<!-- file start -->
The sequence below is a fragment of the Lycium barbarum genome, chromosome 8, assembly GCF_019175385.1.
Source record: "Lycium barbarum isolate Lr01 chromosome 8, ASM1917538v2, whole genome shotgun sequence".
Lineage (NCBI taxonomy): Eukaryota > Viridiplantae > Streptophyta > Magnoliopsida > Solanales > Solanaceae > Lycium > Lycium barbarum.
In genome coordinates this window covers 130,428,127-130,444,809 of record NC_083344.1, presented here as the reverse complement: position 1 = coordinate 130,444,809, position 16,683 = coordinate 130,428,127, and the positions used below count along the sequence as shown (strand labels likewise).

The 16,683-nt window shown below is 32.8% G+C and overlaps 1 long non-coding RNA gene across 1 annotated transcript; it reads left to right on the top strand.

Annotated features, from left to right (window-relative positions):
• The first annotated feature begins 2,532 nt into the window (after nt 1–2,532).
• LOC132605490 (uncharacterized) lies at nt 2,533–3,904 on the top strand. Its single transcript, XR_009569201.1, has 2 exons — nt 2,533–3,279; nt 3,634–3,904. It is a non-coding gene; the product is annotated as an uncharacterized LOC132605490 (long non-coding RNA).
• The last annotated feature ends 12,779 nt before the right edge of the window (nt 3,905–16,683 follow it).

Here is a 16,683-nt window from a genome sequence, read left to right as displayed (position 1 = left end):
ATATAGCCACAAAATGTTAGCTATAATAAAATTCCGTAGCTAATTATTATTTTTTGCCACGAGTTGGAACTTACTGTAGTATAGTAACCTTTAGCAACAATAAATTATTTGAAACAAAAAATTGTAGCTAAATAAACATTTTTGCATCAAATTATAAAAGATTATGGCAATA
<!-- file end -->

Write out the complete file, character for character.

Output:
The sequence below is a fragment of the Lycium barbarum genome, chromosome 8, assembly GCF_019175385.1.
Source record: "Lycium barbarum isolate Lr01 chromosome 8, ASM1917538v2, whole genome shotgun sequence".
Lineage (NCBI taxonomy): Eukaryota > Viridiplantae > Streptophyta > Magnoliopsida > Solanales > Solanaceae > Lycium > Lycium barbarum.
In genome coordinates this window covers 130,428,127-130,444,809 of record NC_083344.1, presented here as the reverse complement: position 1 = coordinate 130,444,809, position 16,683 = coordinate 130,428,127, and the positions used below count along the sequence as shown (strand labels likewise).

The 16,683-nt window shown below is 32.8% G+C and overlaps 1 long non-coding RNA gene across 1 annotated transcript; it reads left to right on the top strand.

Annotated features, from left to right (window-relative positions):
• The first annotated feature begins 2,532 nt into the window (after nt 1–2,532).
• LOC132605490 (uncharacterized) lies at nt 2,533–3,904 on the top strand. Its single transcript, XR_009569201.1, has 2 exons — nt 2,533–3,279; nt 3,634–3,904. It is a non-coding gene; the product is annotated as an uncharacterized LOC132605490 (long non-coding RNA).
• The last annotated feature ends 12,779 nt before the right edge of the window (nt 3,905–16,683 follow it).

Here is a 16,683-nt window from a genome sequence, read left to right as displayed (position 1 = left end):
ATATAGCCACAAAATGTTAGCTATAATAAAATTCCGTAGCTAATTATTATTTTTTGCCACGAGTTGGAACTTACTGTAGTATAGTAACCTTTAGCAACAATAAATTATTTGAAACAAAAAATTGTAGCTAAATAAACATTTTTGCATCAAATTATAAAAGATTATGGCAATA